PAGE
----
Technology has enhanced every corner of our lives, but it is no secret that the legal sector has struggled to adapt. But where tradition lies strong, innovation can make it stronger. Franco Toffoletto is no stranger to technological innovation: from embracing his first floppy disk, to now creating new systems for his team, he speaks about how willingness to change and adopting technology has enabled him to progress up the legal ladder.
How have you seen the Italian legal landscape progress throughout your years of practice?
In my experience, the legal market usually follows a 5-year cycle. During the second half of the 1990’s, we came to terms with the fall of the customs barriers in Europe, which opened the doors for the arrival of many Anglo-Saxon law firms in Italy, during the beginning of the 2000’s. Italian law firms began to expand internationally late in comparison, but we’ve since caught up. Our firm actually extended our international reach back in 2001, when it became one of the founding members of Ius Laboris – Global HR Lawyers, the largest international alliance of law firms specialising in employment law. So, in actual fact, our firm has been an international firm for almost 20 years.
After the early 2000’s, the international economic crisis arrived, obligating many law firms to reorganise their business models and structures. The volume of business dropped and, at the same time, the previous balance struck between lawyers and corporate clients changed. Today, it is the client that decides the price that will be paid for legal services.
Now we are facing a new cycle, in which it is important to take note of all past changes and simultaneously take stock of new digital technologies, which, although already widespread, are nevertheless indispensible for increasing the efficiency of the production process.
It is important to organise people and business structures in such a way so as to keep up with innovation while ensuring that costs are kept within budget, as well as to preserve profit without stopping investments. To achieve this result, law firms need a sophisticated and precise accounting system to know the profit made on any single product and matter. In order to survive in the current legal market, firms must accept that the market will constantly assess them not only in terms of the quality of the work they provide, but also in terms of efficiency and their ability to create value. Unlike the past, clients are no longer willing to pay law firms for inefficiency.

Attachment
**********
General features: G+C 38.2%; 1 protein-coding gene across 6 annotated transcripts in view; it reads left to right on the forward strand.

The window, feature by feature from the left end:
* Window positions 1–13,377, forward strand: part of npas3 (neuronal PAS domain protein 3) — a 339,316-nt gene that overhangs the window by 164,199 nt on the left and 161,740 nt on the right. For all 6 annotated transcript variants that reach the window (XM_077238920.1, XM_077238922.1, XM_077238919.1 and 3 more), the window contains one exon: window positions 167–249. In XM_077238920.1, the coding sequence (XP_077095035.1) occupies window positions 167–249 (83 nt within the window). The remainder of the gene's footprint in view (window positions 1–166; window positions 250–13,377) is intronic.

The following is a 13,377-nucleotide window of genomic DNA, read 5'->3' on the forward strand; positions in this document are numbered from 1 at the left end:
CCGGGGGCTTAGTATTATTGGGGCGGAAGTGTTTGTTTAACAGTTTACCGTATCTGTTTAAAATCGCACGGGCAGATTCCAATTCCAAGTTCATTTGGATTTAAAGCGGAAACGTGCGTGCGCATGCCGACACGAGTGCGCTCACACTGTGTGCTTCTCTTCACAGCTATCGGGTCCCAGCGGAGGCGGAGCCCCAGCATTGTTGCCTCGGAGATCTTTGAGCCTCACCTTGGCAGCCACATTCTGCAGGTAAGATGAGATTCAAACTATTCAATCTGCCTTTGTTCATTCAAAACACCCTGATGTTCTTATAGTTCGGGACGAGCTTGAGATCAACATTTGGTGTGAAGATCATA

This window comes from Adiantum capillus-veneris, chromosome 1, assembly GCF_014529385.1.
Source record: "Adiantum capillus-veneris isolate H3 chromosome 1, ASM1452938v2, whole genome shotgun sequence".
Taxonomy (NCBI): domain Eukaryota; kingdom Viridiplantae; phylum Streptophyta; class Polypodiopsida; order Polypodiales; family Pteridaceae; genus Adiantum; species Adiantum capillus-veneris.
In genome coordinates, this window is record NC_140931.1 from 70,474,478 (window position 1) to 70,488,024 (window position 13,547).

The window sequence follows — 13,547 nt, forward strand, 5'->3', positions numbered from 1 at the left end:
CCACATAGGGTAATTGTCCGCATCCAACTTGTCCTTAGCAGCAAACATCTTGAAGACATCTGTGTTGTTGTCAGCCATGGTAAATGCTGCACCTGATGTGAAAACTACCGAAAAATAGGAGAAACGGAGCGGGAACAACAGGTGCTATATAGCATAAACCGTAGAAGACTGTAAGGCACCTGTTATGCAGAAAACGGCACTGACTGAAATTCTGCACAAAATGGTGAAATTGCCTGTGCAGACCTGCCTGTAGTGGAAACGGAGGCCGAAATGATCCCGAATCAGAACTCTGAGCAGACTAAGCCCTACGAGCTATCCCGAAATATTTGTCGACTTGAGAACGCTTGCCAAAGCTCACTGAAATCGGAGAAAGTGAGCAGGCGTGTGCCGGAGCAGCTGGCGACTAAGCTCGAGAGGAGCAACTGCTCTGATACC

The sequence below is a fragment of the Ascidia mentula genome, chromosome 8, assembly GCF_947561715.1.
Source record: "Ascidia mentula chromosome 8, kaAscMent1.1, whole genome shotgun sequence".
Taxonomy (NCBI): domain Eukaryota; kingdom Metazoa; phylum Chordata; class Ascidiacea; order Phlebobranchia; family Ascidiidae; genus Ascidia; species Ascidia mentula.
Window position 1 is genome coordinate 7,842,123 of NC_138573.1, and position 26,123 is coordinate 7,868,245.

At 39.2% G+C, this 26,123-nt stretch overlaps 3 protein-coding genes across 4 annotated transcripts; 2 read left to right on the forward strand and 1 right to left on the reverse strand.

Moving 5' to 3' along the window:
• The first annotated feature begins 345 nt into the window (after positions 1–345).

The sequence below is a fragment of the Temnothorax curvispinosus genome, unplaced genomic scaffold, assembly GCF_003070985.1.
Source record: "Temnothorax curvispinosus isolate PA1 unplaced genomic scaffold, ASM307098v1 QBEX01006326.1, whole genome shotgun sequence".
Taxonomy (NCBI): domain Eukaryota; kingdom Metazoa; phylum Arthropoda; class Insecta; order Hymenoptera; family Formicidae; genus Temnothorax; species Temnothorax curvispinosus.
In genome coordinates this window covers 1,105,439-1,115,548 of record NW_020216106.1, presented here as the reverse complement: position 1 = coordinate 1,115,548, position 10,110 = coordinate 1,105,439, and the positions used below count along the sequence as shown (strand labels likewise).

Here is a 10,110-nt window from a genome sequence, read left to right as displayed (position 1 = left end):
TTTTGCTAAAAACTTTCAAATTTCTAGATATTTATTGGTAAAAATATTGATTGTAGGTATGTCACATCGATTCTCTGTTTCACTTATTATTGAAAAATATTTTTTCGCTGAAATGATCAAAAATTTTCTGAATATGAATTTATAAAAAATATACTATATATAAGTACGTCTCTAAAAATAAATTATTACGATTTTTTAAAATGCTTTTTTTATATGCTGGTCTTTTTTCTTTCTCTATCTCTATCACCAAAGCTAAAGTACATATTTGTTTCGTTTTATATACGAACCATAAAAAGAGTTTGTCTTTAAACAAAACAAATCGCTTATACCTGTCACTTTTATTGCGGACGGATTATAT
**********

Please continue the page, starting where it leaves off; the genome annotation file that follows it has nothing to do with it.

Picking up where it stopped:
Are there any developments you are looking out for?
One of the hottest recent topics in the legal world has been that of software development. I started to conceive and design software for lawyers in the late 80’s. Artificial intelligence is now on the horizon. Actually, AI has already arrived. At the firm, we have not only been experimenting with machine learning for a while now (with promising results), but actually use the technology in our day-to-day work. The software that our firm developed ten years ago is able to read court judgments and extract the names of the parties, the court and the judge, as well as court decisions and the laws cited etc. therein (metatags). It also automatically creates the database record and tags documents on the basis of the legal content, assigning set categories. Therefore, the software is now performing sophisticated tasks that were previously reserved for humans. This is not to say that professions in the legal market will shortly disappear. In actual fact, the advancement of robotics will also create new opportunities and new professions. And it is for this reason that the biggest challenge that we face is that of bringing education into line with the needs of the market. Scholastic programmes must change to take account of a new era in the world of work, one that requires the application of new skills.
In addition, as I’ve already mentioned, the power to set the price of legal services has by now switched hands into those of the corporate client – at least when it comes to companies of a certain size. However, lawyers must nevertheless be in possession of basic statistics to avoid quotations for work being made haphazardly, only to perhaps discover later on that the firm has been working at a loss, not a gain. With this in mind, we took action and implemented a cost accounting system, thereby enabling us to know the cost of each of our services.